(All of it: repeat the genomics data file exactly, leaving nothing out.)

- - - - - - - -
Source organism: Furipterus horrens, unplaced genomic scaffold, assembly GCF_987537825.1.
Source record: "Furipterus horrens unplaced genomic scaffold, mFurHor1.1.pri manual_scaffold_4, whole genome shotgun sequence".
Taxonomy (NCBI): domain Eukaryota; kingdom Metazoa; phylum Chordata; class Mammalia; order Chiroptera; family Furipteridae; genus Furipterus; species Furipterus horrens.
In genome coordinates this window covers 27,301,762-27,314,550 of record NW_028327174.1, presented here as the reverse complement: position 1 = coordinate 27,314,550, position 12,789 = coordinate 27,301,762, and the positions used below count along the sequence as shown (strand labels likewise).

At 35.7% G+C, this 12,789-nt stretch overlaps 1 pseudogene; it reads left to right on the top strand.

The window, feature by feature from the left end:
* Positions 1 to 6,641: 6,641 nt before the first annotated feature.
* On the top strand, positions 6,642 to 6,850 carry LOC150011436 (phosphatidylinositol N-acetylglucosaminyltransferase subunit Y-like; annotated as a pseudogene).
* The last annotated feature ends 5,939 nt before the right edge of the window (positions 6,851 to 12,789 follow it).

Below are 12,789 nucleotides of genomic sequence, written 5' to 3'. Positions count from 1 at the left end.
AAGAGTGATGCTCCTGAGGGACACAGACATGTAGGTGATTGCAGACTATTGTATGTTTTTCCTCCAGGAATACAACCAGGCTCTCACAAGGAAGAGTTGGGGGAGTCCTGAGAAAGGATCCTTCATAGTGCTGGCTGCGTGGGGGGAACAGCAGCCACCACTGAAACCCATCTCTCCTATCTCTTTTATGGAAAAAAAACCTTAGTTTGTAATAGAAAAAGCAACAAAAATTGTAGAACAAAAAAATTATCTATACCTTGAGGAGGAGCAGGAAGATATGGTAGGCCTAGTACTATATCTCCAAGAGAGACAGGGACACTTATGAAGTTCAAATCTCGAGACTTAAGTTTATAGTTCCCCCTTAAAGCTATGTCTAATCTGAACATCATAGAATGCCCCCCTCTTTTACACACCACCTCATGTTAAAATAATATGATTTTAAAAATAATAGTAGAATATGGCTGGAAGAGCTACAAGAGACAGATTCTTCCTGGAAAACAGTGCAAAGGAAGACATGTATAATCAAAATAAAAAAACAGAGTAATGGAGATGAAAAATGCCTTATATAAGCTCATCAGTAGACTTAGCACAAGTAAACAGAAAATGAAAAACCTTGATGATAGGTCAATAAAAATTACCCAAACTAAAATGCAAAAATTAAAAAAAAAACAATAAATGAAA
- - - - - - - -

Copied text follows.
Source organism: Furipterus horrens, unplaced genomic scaffold, assembly GCF_987537825.1.
Source record: "Furipterus horrens unplaced genomic scaffold, mFurHor1.1.pri manual_scaffold_4, whole genome shotgun sequence".
Taxonomy (NCBI): domain Eukaryota; kingdom Metazoa; phylum Chordata; class Mammalia; order Chiroptera; family Furipteridae; genus Furipterus; species Furipterus horrens.
In genome coordinates this window covers 27,301,762-27,314,550 of record NW_028327174.1, presented here as the reverse complement: position 1 = coordinate 27,314,550, position 12,789 = coordinate 27,301,762, and the positions used below count along the sequence as shown (strand labels likewise).

At 35.7% G+C, this 12,789-nt stretch overlaps 1 pseudogene; it reads left to right on the top strand.

The window, feature by feature from the left end:
* Positions 1 to 6,641: 6,641 nt before the first annotated feature.
* On the top strand, positions 6,642 to 6,850 carry LOC150011436 (phosphatidylinositol N-acetylglucosaminyltransferase subunit Y-like; annotated as a pseudogene).
* The last annotated feature ends 5,939 nt before the right edge of the window (positions 6,851 to 12,789 follow it).

Below are 12,789 nucleotides of genomic sequence, written 5' to 3'. Positions count from 1 at the left end.
AAGAGTGATGCTCCTGAGGGACACAGACATGTAGGTGATTGCAGACTATTGTATGTTTTTCCTCCAGGAATACAACCAGGCTCTCACAAGGAAGAGTTGGGGGAGTCCTGAGAAAGGATCCTTCATAGTGCTGGCTGCGTGGGGGGAACAGCAGCCACCACTGAAACCCATCTCTCCTATCTCTTTTATGGAAAAAAAACCTTAGTTTGTAATAGAAAAAGCAACAAAAATTGTAGAACAAAAAAATTATCTATACCTTGAGGAGGAGCAGGAAGATATGGTAGGCCTAGTACTATATCTCCAAGAGAGACAGGGACACTTATGAAGTTCAAATCTCGAGACTTAAGTTTATAGTTCCCCCTTAAAGCTATGTCTAATCTGAACATCATAGAATGCCCCCCTCTTTTACACACCACCTCATGTTAAAATAATATGATTTTAAAAATAATAGTAGAATATGGCTGGAAGAGCTACAAGAGACAGATTCTTCCTGGAAAACAGTGCAAAGGAAGACATGTATAATCAAAATAAAAAAACAGAGTAATGGAGATGAAAAATGCCTTATATAAGCTCATCAGTAGACTTAGCACAAGTAAACAGAAAATGAAAAACCTTGATGATAGGTCAATAAAAATTACCCAAACTAAAATGCAAAAATTAAAAAAAAAACAATAAATGAAA